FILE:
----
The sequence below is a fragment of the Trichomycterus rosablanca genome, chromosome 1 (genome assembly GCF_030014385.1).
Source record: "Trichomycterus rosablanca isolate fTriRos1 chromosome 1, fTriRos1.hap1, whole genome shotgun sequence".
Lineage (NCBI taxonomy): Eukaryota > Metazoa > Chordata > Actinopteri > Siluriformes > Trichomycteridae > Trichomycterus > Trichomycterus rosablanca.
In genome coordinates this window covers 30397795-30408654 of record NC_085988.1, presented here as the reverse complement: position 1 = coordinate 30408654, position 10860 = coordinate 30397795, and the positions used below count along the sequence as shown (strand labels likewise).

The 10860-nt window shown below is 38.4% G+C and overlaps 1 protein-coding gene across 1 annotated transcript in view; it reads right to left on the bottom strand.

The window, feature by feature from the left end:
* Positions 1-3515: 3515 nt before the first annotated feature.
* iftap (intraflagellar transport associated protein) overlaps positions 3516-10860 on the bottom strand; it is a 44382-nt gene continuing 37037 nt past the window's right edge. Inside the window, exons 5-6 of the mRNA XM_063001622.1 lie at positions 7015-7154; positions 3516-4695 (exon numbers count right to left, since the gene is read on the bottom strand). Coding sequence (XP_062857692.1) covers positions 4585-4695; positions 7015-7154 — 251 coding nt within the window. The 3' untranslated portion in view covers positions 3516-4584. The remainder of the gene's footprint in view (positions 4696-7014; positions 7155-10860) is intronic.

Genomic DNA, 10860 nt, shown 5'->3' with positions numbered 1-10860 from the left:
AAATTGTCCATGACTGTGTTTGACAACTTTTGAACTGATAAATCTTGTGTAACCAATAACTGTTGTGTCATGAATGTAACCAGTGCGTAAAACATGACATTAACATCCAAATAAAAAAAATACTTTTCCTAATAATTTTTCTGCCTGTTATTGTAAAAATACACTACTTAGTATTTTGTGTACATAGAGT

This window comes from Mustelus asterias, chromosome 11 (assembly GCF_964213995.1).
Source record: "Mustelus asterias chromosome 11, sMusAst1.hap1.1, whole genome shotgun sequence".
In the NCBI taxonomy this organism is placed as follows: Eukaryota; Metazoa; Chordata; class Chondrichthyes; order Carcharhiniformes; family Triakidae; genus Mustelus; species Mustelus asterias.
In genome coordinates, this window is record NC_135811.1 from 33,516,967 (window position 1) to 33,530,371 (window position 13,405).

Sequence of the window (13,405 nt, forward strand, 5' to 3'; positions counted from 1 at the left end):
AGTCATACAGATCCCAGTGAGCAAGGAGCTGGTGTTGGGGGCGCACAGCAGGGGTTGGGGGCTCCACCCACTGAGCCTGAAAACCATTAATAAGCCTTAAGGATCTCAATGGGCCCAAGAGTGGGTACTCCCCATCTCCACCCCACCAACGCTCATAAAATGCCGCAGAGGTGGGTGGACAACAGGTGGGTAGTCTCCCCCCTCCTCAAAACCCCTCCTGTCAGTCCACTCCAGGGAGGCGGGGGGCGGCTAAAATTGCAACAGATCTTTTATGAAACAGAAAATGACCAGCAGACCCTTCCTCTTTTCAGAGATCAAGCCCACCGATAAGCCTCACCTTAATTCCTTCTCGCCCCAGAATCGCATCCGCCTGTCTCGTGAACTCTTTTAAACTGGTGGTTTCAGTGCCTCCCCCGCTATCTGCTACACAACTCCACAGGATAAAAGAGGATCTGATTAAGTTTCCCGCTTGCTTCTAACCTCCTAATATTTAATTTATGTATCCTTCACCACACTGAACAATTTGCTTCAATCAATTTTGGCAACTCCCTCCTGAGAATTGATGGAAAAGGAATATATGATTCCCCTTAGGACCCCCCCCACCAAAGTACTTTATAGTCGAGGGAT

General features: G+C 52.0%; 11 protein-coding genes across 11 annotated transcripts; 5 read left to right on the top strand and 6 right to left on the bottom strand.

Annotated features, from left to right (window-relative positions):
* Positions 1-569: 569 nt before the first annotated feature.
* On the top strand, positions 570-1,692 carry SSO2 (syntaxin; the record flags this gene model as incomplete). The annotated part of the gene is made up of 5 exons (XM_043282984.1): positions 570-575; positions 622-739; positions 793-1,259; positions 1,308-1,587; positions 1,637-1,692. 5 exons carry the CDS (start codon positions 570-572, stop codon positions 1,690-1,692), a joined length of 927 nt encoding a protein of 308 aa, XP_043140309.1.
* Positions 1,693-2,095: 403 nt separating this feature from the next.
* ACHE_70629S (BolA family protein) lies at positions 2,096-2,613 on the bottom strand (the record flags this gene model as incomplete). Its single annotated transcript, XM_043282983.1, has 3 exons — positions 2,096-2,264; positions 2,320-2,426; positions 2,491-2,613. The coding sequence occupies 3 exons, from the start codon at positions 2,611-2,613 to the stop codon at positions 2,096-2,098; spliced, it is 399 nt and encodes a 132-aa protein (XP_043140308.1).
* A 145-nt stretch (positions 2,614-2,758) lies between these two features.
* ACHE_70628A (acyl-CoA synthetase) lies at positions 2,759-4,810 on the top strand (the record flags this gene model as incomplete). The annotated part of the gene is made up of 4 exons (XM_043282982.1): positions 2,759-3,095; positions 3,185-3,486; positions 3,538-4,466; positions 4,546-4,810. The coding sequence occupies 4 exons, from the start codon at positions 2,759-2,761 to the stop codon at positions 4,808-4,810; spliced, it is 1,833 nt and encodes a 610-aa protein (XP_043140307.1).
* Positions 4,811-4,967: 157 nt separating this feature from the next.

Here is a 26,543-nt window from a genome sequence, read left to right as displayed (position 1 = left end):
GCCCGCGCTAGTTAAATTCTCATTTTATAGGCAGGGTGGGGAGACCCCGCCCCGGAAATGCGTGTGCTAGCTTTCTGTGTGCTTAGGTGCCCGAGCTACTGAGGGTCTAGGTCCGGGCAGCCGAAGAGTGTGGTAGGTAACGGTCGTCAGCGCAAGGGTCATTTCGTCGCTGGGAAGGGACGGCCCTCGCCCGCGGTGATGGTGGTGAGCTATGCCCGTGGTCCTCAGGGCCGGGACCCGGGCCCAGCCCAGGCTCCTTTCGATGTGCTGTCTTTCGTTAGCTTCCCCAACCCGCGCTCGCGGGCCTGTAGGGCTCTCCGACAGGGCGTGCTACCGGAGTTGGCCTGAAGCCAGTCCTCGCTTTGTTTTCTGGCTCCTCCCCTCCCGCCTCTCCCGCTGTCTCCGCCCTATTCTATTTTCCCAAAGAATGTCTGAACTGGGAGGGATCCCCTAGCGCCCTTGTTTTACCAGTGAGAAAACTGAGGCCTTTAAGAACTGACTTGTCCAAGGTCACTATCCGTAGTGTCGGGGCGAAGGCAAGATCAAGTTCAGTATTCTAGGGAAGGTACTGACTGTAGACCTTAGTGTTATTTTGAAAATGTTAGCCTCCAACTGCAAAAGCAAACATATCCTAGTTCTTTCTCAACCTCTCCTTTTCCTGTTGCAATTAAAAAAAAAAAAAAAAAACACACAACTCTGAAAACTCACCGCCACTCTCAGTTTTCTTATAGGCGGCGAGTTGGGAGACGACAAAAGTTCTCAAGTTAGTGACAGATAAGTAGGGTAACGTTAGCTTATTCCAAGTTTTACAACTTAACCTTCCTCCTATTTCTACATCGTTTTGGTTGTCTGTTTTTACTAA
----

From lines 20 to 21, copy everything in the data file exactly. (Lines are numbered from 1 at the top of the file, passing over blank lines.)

* On the top strand, positions 570-1,692 carry SSO2 (syntaxin; the record flags this gene model as incomplete). The annotated part of the gene is made up of 5 exons (XM_043282984.1): positions 570-575; positions 622-739; positions 793-1,259; positions 1,308-1,587; positions 1,637-1,692. 5 exons carry the CDS (start codon positions 570-572, stop codon positions 1,690-1,692), a joined length of 927 nt encoding a protein of 308 aa, XP_043140309.1.
* Positions 1,693-2,095: 403 nt separating this feature from the next.